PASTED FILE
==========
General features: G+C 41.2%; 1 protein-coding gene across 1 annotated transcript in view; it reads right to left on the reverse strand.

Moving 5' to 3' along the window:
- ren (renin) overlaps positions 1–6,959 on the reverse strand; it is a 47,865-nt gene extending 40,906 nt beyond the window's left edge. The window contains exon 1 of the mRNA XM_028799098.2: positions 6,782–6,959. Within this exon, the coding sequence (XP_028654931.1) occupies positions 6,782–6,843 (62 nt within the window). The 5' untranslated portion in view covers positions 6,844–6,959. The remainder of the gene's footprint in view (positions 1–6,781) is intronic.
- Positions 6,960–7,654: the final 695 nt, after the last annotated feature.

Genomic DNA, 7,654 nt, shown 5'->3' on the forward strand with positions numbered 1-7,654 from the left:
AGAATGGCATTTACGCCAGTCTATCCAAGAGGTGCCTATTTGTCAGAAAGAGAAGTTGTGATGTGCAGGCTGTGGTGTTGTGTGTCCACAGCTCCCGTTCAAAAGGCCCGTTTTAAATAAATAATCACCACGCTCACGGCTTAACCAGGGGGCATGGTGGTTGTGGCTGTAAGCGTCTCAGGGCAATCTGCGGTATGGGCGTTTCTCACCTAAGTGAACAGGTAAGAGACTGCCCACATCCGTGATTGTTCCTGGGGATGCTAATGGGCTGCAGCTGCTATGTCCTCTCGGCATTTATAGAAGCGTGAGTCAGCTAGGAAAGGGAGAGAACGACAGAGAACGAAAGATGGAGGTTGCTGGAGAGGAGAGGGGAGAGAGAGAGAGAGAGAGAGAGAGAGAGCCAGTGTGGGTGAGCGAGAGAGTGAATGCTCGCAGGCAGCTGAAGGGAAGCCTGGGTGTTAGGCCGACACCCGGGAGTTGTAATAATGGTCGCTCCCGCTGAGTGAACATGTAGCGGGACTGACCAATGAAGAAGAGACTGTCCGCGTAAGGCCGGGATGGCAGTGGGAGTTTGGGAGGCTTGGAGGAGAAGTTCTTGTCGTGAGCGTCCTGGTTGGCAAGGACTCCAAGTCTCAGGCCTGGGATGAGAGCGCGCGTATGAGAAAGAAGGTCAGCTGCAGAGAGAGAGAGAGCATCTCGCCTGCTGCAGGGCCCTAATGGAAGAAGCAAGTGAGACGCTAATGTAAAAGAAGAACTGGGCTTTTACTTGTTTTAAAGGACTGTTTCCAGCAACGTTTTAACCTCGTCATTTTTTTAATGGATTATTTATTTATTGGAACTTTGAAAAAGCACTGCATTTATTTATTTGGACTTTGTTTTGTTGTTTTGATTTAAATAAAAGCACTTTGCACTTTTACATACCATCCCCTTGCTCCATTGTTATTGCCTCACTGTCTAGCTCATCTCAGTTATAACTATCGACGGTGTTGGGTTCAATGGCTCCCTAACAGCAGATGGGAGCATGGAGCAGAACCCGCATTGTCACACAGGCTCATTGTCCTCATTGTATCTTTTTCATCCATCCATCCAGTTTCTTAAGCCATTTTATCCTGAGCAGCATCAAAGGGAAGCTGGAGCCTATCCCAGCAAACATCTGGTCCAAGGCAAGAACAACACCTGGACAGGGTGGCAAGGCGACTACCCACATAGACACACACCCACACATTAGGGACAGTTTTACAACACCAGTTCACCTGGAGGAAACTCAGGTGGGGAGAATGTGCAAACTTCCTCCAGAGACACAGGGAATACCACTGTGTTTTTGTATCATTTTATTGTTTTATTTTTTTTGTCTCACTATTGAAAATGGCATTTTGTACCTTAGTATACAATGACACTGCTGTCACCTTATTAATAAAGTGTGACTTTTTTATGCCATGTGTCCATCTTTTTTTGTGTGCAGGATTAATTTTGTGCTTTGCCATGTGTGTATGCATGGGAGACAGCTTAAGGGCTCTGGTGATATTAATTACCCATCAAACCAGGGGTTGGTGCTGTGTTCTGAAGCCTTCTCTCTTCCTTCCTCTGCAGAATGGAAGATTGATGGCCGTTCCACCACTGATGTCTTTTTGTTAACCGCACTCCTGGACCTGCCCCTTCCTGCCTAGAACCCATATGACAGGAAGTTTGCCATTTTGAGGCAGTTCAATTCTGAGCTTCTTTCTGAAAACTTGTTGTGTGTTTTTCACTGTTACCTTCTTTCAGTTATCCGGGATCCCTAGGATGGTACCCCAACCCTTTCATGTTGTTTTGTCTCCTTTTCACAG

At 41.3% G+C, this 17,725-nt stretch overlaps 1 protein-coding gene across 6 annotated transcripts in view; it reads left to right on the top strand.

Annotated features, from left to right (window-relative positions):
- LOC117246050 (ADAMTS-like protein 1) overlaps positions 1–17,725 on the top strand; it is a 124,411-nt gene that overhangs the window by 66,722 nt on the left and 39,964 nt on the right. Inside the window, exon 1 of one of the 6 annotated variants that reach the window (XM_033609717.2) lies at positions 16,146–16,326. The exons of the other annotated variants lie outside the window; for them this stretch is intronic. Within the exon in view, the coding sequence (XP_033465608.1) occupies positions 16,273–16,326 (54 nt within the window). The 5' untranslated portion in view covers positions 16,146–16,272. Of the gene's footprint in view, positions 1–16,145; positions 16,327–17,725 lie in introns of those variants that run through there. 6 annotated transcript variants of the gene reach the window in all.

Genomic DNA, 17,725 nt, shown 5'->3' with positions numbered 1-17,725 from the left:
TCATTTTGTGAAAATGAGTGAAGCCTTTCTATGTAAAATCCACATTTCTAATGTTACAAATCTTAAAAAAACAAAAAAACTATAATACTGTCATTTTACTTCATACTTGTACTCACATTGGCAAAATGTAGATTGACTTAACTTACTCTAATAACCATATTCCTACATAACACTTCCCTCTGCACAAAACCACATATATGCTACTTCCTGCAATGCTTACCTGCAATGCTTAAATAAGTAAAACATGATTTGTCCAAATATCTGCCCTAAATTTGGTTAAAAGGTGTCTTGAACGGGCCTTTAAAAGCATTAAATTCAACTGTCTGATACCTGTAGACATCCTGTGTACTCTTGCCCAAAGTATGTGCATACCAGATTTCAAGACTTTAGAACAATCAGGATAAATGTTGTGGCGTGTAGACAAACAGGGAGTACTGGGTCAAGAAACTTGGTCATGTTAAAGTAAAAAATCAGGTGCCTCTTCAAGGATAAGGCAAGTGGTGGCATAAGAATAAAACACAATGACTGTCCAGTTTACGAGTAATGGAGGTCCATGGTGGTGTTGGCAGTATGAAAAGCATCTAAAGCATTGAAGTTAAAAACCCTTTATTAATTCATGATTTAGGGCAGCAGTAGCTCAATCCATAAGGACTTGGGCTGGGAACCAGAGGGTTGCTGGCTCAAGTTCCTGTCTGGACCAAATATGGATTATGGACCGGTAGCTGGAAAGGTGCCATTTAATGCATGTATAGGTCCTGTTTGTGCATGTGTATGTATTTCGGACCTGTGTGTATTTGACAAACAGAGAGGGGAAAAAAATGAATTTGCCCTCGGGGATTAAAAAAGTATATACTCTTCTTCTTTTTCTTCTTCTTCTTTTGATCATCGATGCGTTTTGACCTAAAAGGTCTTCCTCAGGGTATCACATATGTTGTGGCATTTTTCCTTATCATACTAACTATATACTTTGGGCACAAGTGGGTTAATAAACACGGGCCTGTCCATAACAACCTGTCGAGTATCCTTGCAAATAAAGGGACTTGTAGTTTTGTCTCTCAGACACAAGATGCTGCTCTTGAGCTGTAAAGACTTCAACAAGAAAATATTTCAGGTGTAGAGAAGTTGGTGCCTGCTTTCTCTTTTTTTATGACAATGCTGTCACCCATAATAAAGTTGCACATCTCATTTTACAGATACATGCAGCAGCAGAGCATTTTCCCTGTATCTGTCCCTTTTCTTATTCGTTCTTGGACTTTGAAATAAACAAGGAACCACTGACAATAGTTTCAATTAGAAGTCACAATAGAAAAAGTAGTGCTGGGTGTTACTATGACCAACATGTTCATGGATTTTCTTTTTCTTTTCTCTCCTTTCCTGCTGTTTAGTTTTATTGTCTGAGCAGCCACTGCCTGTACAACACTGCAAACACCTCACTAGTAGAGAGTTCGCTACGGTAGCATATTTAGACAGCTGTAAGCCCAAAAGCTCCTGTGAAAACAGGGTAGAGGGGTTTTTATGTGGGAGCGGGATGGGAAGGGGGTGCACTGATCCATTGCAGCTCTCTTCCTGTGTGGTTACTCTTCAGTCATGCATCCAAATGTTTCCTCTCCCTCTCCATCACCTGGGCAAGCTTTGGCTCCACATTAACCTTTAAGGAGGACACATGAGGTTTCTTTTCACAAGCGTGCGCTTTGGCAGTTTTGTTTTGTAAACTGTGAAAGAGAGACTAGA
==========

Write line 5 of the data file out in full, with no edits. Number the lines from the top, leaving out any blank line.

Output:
Genomic DNA, 7,654 nt, shown 5'->3' on the forward strand with positions numbered 1-7,654 from the left: